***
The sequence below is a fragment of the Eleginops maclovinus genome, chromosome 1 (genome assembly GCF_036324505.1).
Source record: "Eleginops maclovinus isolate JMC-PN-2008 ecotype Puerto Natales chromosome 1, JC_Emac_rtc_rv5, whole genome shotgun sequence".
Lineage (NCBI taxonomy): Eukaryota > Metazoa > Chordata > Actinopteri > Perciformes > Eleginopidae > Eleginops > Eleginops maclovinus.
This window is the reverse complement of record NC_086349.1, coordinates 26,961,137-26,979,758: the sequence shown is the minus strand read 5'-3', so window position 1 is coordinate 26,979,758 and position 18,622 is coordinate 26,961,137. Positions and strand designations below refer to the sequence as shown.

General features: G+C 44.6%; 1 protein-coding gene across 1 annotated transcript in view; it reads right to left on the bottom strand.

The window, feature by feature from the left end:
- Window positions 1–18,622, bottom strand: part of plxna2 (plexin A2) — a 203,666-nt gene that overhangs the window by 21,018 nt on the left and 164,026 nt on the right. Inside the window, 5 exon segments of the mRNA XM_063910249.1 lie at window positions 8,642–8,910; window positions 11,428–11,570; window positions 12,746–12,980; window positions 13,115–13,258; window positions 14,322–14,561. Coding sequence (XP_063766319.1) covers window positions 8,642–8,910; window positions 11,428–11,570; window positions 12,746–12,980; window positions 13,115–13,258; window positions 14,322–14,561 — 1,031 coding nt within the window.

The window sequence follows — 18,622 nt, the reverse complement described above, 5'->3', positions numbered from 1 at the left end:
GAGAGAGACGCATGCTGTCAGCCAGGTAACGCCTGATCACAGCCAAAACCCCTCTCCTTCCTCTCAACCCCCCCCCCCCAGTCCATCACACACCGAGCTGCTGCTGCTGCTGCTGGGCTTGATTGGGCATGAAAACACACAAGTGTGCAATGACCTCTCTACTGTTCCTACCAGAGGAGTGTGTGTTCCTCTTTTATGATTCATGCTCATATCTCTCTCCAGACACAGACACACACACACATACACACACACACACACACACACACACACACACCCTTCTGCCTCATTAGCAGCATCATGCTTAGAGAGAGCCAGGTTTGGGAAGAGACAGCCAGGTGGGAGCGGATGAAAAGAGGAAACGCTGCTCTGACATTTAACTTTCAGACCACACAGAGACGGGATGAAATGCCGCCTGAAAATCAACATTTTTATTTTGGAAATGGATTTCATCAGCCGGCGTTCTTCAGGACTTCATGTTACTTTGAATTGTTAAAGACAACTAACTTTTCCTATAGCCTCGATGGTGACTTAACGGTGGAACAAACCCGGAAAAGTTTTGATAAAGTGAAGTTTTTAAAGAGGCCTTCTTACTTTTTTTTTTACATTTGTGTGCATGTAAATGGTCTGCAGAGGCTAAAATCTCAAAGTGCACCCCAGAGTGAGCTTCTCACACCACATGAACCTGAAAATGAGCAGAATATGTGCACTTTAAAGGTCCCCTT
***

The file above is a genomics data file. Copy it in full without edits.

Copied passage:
The sequence below is a fragment of the Eleginops maclovinus genome, chromosome 1 (genome assembly GCF_036324505.1).
Source record: "Eleginops maclovinus isolate JMC-PN-2008 ecotype Puerto Natales chromosome 1, JC_Emac_rtc_rv5, whole genome shotgun sequence".
Lineage (NCBI taxonomy): Eukaryota > Metazoa > Chordata > Actinopteri > Perciformes > Eleginopidae > Eleginops > Eleginops maclovinus.
This window is the reverse complement of record NC_086349.1, coordinates 26,961,137-26,979,758: the sequence shown is the minus strand read 5'-3', so window position 1 is coordinate 26,979,758 and position 18,622 is coordinate 26,961,137. Positions and strand designations below refer to the sequence as shown.

General features: G+C 44.6%; 1 protein-coding gene across 1 annotated transcript in view; it reads right to left on the bottom strand.

The window, feature by feature from the left end:
- Window positions 1–18,622, bottom strand: part of plxna2 (plexin A2) — a 203,666-nt gene that overhangs the window by 21,018 nt on the left and 164,026 nt on the right. Inside the window, 5 exon segments of the mRNA XM_063910249.1 lie at window positions 8,642–8,910; window positions 11,428–11,570; window positions 12,746–12,980; window positions 13,115–13,258; window positions 14,322–14,561. Coding sequence (XP_063766319.1) covers window positions 8,642–8,910; window positions 11,428–11,570; window positions 12,746–12,980; window positions 13,115–13,258; window positions 14,322–14,561 — 1,031 coding nt within the window.

The window sequence follows — 18,622 nt, the reverse complement described above, 5'->3', positions numbered from 1 at the left end:
GAGAGAGACGCATGCTGTCAGCCAGGTAACGCCTGATCACAGCCAAAACCCCTCTCCTTCCTCTCAACCCCCCCCCCCCAGTCCATCACACACCGAGCTGCTGCTGCTGCTGCTGGGCTTGATTGGGCATGAAAACACACAAGTGTGCAATGACCTCTCTACTGTTCCTACCAGAGGAGTGTGTGTTCCTCTTTTATGATTCATGCTCATATCTCTCTCCAGACACAGACACACACACACATACACACACACACACACACACACACACACACACCCTTCTGCCTCATTAGCAGCATCATGCTTAGAGAGAGCCAGGTTTGGGAAGAGACAGCCAGGTGGGAGCGGATGAAAAGAGGAAACGCTGCTCTGACATTTAACTTTCAGACCACACAGAGACGGGATGAAATGCCGCCTGAAAATCAACATTTTTATTTTGGAAATGGATTTCATCAGCCGGCGTTCTTCAGGACTTCATGTTACTTTGAATTGTTAAAGACAACTAACTTTTCCTATAGCCTCGATGGTGACTTAACGGTGGAACAAACCCGGAAAAGTTTTGATAAAGTGAAGTTTTTAAAGAGGCCTTCTTACTTTTTTTTTTACATTTGTGTGCATGTAAATGGTCTGCAGAGGCTAAAATCTCAAAGTGCACCCCAGAGTGAGCTTCTCACACCACATGAACCTGAAAATGAGCAGAATATGTGCACTTTAAAGGTCCCCTT